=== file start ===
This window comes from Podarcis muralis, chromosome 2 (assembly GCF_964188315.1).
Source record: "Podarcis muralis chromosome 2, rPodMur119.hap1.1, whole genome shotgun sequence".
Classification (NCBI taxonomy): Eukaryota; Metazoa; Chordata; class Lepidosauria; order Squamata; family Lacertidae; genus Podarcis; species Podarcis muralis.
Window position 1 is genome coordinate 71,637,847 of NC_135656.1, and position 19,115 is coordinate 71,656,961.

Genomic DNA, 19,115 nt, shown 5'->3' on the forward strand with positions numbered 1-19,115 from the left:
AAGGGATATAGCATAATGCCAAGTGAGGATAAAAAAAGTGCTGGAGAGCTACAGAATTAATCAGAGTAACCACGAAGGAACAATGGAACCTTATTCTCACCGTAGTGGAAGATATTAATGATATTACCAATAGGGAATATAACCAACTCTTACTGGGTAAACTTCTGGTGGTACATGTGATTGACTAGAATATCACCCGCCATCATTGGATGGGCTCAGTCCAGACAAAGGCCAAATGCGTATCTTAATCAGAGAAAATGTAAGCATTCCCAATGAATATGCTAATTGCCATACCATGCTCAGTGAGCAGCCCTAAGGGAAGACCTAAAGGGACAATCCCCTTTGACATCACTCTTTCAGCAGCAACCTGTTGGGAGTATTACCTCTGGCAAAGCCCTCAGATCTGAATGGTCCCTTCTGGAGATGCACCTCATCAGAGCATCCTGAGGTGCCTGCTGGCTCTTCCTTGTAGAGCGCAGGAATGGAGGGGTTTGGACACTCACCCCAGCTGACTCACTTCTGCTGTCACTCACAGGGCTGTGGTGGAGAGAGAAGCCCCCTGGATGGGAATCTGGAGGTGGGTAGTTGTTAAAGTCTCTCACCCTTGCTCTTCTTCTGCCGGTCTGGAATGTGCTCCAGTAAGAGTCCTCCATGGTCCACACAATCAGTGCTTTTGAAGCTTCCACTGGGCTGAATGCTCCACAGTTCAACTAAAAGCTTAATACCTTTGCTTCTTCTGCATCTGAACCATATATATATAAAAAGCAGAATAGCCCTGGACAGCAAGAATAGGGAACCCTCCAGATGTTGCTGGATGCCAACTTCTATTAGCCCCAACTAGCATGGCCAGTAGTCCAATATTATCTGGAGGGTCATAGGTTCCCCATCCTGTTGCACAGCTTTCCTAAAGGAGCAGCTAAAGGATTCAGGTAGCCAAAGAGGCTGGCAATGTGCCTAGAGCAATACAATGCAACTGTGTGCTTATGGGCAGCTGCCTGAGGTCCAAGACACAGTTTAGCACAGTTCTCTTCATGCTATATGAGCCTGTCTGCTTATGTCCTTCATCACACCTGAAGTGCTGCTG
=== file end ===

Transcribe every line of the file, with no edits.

This window comes from Podarcis muralis, chromosome 2 (assembly GCF_964188315.1).
Source record: "Podarcis muralis chromosome 2, rPodMur119.hap1.1, whole genome shotgun sequence".
Classification (NCBI taxonomy): Eukaryota; Metazoa; Chordata; class Lepidosauria; order Squamata; family Lacertidae; genus Podarcis; species Podarcis muralis.
Window position 1 is genome coordinate 71,637,847 of NC_135656.1, and position 19,115 is coordinate 71,656,961.

Genomic DNA, 19,115 nt, shown 5'->3' on the forward strand with positions numbered 1-19,115 from the left:
AAGGGATATAGCATAATGCCAAGTGAGGATAAAAAAAGTGCTGGAGAGCTACAGAATTAATCAGAGTAACCACGAAGGAACAATGGAACCTTATTCTCACCGTAGTGGAAGATATTAATGATATTACCAATAGGGAATATAACCAACTCTTACTGGGTAAACTTCTGGTGGTACATGTGATTGACTAGAATATCACCCGCCATCATTGGATGGGCTCAGTCCAGACAAAGGCCAAATGCGTATCTTAATCAGAGAAAATGTAAGCATTCCCAATGAATATGCTAATTGCCATACCATGCTCAGTGAGCAGCCCTAAGGGAAGACCTAAAGGGACAATCCCCTTTGACATCACTCTTTCAGCAGCAACCTGTTGGGAGTATTACCTCTGGCAAAGCCCTCAGATCTGAATGGTCCCTTCTGGAGATGCACCTCATCAGAGCATCCTGAGGTGCCTGCTGGCTCTTCCTTGTAGAGCGCAGGAATGGAGGGGTTTGGACACTCACCCCAGCTGACTCACTTCTGCTGTCACTCACAGGGCTGTGGTGGAGAGAGAAGCCCCCTGGATGGGAATCTGGAGGTGGGTAGTTGTTAAAGTCTCTCACCCTTGCTCTTCTTCTGCCGGTCTGGAATGTGCTCCAGTAAGAGTCCTCCATGGTCCACACAATCAGTGCTTTTGAAGCTTCCACTGGGCTGAATGCTCCACAGTTCAACTAAAAGCTTAATACCTTTGCTTCTTCTGCATCTGAACCATATATATATAAAAAGCAGAATAGCCCTGGACAGCAAGAATAGGGAACCCTCCAGATGTTGCTGGATGCCAACTTCTATTAGCCCCAACTAGCATGGCCAGTAGTCCAATATTATCTGGAGGGTCATAGGTTCCCCATCCTGTTGCACAGCTTTCCTAAAGGAGCAGCTAAAGGATTCAGGTAGCCAAAGAGGCTGGCAATGTGCCTAGAGCAATACAATGCAACTGTGTGCTTATGGGCAGCTGCCTGAGGTCCAAGACACAGTTTAGCACAGTTCTCTTCATGCTATATGAGCCTGTCTGCTTATGTCCTTCATCACACCTGAAGTGCTGCTG